June 2009 Issue
Finding a Place for the Glycemic Index
By Sharon Palmer, RD
Vol. 11 No. 6 P. 8
Not so long ago, using the glycemic index (GI) in diabetes education in the United States elicited strong opinions. The authors of a 2004 commentary “Glycemic Index in the Treatment of Diabetes: The Debate Continues,” published in the Journal of the American College of Nutrition, stressed that the American Diabetes Association (ADA) held the view that it was the quantity—not quality—of carbohydrates that was more important in medical nutrition therapy for diabetes, despite positive findings supporting the use of the GI. The authors argued that with such a position, the ADA had essentially dismissed the value of the GI in diabetes management.
Flip a few pages forward in history, and the ADA has made room for the GI in diabetes management, asserting that both the quantity and the quality of carbohydrates affect blood glucose levels. A growing body of evidence indicates that carbohydrates with a lower GI may reduce postprandial hyperglycemia and improve overall glycemic control. The ADA now suggests that the first tool for managing blood glucose should be some type of carbohydrate counting, but the use of the GI may be helpful for fine-tuning blood glucose management by providing an additional benefit for achieving blood glucose goals for people willing to make the extra effort in monitoring their food choices. A diet focusing on lower GI foods has the added benefit of promoting a greater consumption of carbohydrates from whole foods such as whole grains, fruits, vegetables, and legumes, in accordance with the 2005 Dietary Guidelines for Americans.
Putting GI Practice to the Test
So where does the GI stand in a dietitian’s diabetes practice today? “We have a steady stream of patients who are knowledgeable about the GI. I do think that the glycemic index is not so much taboo,” says Nora Saul, MS, RD, CDE, manager of nutrition services at Joslin Diabetes Center, which is affiliated with Harvard Medical School. “It is part of our nutritional guidelines for people with type 2 diabetes with overweight. We teach about carbohydrates, both how much and what type to consume.”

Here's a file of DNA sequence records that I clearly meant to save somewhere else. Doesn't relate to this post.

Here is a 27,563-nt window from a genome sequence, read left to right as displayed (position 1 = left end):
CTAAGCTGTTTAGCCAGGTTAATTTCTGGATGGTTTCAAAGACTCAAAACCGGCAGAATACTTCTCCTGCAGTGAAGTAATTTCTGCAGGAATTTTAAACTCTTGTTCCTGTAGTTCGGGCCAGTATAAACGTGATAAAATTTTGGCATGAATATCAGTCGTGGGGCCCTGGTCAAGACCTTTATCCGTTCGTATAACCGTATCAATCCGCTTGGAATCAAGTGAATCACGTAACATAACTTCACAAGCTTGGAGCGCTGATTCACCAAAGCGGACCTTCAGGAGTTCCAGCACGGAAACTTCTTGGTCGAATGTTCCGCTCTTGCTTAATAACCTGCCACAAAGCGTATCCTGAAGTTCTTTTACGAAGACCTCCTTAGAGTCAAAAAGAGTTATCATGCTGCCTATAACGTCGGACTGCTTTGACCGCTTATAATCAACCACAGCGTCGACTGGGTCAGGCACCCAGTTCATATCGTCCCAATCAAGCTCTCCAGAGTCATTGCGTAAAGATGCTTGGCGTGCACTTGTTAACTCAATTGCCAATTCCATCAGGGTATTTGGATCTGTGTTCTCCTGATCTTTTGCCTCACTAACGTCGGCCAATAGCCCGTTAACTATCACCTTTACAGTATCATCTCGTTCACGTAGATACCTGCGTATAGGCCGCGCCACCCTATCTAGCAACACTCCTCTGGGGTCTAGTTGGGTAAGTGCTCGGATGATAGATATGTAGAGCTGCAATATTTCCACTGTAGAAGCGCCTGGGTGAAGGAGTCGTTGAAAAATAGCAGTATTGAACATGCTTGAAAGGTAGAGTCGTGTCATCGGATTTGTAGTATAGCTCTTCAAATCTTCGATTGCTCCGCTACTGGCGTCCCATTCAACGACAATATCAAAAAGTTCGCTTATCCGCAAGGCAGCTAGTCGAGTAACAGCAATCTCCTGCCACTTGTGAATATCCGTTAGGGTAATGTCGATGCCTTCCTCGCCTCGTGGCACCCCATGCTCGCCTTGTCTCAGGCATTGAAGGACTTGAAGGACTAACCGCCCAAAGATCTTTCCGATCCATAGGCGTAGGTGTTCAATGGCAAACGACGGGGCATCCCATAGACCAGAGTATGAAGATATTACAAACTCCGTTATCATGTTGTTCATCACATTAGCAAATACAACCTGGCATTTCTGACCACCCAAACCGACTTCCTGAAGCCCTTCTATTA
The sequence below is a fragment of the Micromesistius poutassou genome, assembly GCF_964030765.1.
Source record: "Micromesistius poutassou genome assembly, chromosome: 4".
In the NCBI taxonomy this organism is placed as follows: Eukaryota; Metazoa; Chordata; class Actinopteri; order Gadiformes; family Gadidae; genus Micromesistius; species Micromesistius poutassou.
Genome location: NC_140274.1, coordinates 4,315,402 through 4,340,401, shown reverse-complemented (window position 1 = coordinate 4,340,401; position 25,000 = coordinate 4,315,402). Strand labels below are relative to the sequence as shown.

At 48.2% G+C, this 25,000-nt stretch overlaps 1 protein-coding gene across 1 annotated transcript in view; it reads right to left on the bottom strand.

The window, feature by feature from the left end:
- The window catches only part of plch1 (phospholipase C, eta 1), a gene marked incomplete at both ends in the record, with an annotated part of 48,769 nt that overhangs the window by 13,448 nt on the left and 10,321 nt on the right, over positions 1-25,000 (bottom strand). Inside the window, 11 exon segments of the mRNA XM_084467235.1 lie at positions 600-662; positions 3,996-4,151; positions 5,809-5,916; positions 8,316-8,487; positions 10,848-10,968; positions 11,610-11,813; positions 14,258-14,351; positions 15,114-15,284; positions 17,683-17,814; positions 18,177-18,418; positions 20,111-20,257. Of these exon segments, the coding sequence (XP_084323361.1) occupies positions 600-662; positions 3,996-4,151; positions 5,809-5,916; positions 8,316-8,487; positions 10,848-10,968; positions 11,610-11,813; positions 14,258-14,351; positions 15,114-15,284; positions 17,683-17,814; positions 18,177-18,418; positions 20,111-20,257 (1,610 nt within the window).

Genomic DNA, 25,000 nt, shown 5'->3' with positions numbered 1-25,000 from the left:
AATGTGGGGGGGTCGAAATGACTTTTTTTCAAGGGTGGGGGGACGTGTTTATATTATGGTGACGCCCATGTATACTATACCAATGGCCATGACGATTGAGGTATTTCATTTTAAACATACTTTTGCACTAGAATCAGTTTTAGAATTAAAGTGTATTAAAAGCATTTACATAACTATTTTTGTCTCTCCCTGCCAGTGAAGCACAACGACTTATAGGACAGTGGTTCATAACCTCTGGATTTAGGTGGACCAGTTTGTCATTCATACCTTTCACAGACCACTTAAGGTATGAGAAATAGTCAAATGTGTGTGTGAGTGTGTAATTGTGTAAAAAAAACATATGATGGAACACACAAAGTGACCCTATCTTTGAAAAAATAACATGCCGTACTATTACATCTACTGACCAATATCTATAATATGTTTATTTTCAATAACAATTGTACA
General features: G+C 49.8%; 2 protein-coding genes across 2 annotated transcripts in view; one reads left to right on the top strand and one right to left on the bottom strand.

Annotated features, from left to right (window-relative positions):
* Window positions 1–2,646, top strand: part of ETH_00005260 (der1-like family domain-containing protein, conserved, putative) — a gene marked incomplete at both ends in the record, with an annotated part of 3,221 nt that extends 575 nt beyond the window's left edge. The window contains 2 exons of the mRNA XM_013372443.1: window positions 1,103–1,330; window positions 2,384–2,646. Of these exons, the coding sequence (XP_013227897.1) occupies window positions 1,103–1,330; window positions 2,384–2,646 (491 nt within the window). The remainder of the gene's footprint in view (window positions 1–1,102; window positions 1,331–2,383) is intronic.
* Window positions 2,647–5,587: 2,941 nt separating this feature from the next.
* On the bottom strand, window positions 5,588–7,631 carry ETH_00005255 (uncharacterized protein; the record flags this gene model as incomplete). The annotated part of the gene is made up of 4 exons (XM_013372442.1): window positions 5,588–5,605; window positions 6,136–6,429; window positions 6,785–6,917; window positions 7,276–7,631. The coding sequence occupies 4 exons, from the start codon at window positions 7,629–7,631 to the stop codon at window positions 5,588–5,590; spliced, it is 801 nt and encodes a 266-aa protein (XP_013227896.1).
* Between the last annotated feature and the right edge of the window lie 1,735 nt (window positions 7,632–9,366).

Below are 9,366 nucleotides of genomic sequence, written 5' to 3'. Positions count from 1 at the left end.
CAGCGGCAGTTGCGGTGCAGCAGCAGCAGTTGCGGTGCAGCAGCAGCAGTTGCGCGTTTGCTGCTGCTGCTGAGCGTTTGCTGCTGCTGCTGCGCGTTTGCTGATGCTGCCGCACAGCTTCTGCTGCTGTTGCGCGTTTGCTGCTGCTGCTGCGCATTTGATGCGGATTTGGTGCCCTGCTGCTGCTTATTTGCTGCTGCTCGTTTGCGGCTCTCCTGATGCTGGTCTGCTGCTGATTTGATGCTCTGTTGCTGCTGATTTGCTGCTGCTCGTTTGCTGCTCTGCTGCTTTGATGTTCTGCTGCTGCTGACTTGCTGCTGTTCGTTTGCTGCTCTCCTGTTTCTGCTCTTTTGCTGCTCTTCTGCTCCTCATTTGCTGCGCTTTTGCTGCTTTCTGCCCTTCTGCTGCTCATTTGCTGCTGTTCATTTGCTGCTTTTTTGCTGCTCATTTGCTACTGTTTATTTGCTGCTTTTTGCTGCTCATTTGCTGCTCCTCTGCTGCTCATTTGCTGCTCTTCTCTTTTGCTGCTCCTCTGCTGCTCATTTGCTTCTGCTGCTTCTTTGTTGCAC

While the GI may no longer be officially taboo, it appears that it may have a long way to go before it’s considered a mainstream part of a dietitian’s tool kit. Even in Canada, where the Canadian Diabetes Association advocates the use of the GI in the nutritional management of diabetes, the application of the GI is still controversial. In a study published in the Canadian Journal of Dietetic Practice and Research in 2006, 1,805 dietitians from Dietitians of Canada and the Ordre Professionnel des Diététistes du Québec participated in a survey on their use and perceptions of the GI in diabetes management. Among respondents, 39% used the GI and 61% did not. The GI users were more likely to have a greater diabetes patient caseload, to perceive greater benefits, and to have greater confidence in teaching the concept. Nonusers cited a lack of teaching tools and a lack of knowledge about how to teach the concept as major barriers.
In recent years, studies have focused on the effectiveness of using the GI as part of diabetes nutrition education. A randomized clinical trial comparing the effects of a diet featuring low-GI foods vs. ADA nutrition guidelines recommending 45% to 65% of the total diet come from carbohydrate foods was published in a 2008 issue of Nutrition. Forty people with poorly controlled type 2 diabetes were divided into two groups in the study, which discovered that both groups significantly lowered hemoglobin A1c levels and had similar improvements in blood fats and weight. But the low-GI group was less likely to have added or increased doses of diabetes medication to achieve better glucose control.